Later, while reassigned to work surveillance, Dominelli and Young began discussing marijuana and how they were both glad it would soon be legal so they could they could focus on more serious issues, such as guns. It was then, according to the agreed statement, that the pair discussed how neither had tried cannabis before and decided to try the chocolate.

“I’m down if you are,” Young is alleged to have told Dominelli, according to the agreed statement of facts.

Dominelli assumed it would be a “minor mellow,” court heard. The packaging contained eight chocolate segments and had warnings instructing consumers to take a small portion and wait 40 minutes — the package was later found completely empty.

Within 15 to 20 minutes, the cannabis hit Dominelli “like a ton of bricks,” court heard. He began sweating heavily and — worried that the chocolate had been laced — became suddenly concerned he could die and began thinking about this wife and kids, two 6-year-old twin girls and a 7-year-old daughter.

“My heart was pounding. I felt like it was going to come out of my mouth,” Dominelli says in a will-say document submitted as an exhibit. “I realized instantly what a stupid thing I had done … At that point, I did not care any more about the prospects of getting caught or the professional consequences, I just wanted medical help.”

He made a 10-33 radio call, which means an officer needs assistance, which summoned police to the scene. In a segment of the call played in court, Dominelli did not report the details of what had happened, saying only that he needed an ambulance and was going to pass out.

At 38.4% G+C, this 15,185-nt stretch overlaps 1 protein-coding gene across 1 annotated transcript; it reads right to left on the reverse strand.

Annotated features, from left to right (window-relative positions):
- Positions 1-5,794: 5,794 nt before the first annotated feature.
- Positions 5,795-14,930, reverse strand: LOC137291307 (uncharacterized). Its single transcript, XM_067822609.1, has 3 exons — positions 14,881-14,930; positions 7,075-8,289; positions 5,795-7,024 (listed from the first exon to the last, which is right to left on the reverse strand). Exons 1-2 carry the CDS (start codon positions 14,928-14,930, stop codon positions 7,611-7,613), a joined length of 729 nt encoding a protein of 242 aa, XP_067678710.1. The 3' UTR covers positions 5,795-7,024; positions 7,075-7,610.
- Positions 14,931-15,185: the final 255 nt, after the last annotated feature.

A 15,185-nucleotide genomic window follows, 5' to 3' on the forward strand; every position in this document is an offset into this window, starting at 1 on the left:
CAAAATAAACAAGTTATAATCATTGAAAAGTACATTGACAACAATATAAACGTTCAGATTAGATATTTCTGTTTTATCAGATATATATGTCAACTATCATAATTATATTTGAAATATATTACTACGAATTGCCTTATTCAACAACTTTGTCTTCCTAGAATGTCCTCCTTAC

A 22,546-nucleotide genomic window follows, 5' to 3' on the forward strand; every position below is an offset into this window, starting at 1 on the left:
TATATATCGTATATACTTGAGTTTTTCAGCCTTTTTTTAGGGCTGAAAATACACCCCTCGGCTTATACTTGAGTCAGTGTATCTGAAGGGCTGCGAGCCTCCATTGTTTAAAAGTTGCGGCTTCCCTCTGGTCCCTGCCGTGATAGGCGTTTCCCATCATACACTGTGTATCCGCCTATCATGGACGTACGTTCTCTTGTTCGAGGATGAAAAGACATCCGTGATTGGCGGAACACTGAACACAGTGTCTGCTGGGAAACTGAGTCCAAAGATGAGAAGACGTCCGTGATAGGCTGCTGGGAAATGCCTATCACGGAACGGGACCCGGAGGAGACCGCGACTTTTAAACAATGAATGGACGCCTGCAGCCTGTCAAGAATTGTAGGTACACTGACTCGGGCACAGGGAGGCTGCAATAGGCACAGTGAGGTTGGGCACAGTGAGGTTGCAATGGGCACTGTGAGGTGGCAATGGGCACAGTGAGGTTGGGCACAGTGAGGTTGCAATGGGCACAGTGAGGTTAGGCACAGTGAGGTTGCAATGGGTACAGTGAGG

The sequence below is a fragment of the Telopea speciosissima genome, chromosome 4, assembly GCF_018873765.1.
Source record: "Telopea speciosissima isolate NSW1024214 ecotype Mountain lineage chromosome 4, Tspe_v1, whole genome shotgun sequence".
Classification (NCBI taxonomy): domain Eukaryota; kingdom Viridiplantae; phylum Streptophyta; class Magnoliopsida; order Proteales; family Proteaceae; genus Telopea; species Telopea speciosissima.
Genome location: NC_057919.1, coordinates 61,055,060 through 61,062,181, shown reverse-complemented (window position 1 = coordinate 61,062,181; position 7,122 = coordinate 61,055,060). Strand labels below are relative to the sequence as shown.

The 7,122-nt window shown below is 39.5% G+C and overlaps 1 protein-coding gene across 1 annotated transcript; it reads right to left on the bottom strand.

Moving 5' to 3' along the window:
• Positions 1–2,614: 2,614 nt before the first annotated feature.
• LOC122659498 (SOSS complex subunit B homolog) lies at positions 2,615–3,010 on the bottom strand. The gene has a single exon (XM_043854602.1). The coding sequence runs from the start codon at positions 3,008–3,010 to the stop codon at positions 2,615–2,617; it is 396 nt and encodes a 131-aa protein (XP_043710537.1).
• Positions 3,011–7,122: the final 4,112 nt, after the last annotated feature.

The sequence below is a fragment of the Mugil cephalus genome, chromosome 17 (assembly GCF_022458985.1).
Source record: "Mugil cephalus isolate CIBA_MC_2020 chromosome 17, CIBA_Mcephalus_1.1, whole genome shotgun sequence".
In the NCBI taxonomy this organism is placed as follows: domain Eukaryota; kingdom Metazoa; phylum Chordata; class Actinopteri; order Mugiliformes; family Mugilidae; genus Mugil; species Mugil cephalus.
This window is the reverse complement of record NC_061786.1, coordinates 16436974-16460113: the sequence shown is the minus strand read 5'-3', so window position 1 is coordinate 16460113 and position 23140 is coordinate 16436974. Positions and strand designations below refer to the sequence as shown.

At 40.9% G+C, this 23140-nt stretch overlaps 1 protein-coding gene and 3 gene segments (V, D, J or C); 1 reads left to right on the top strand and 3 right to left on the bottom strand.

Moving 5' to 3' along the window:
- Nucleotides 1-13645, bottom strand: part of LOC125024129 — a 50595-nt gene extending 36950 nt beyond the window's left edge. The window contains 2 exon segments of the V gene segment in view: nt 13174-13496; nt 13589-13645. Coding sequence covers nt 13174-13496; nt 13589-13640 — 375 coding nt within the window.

One of the officers racing to scene slipped on the ice, sustaining a head injury that caused a serious concussion. Nearly a year later, she is still off work and is experiencing “significant difficulties with speech and vision,” Perlmutter said. She has to wear sunglasses all the time and has difficulty maintaining her balance, he said.

Dominelli, Young and the officer were all taken to hospital. While there Dominelli threw up, after which time he quickly recovered and began to feel normal. A blood test confirmed the presence of tetrahydrocannabinol (THC), the psychoactive compound in cannabis.

Court heard Dominelli is deeply ashamed of the incident, which has taken a significant toll on his mental and physical health. He has lost weight, has sunken eyes from lack of sleep, shakes when he speaks and is “often reduced to tears when he talks about the situation,” Brauti said.

He said his client has immediately attempted to take responsibility for his actions, including pre-emptively performing community service, resigning from the service and providing ample information to investigators probing the incident. Denied legal coverage by the Toronto Police Association, Dominelli has had to cover his own legal costs.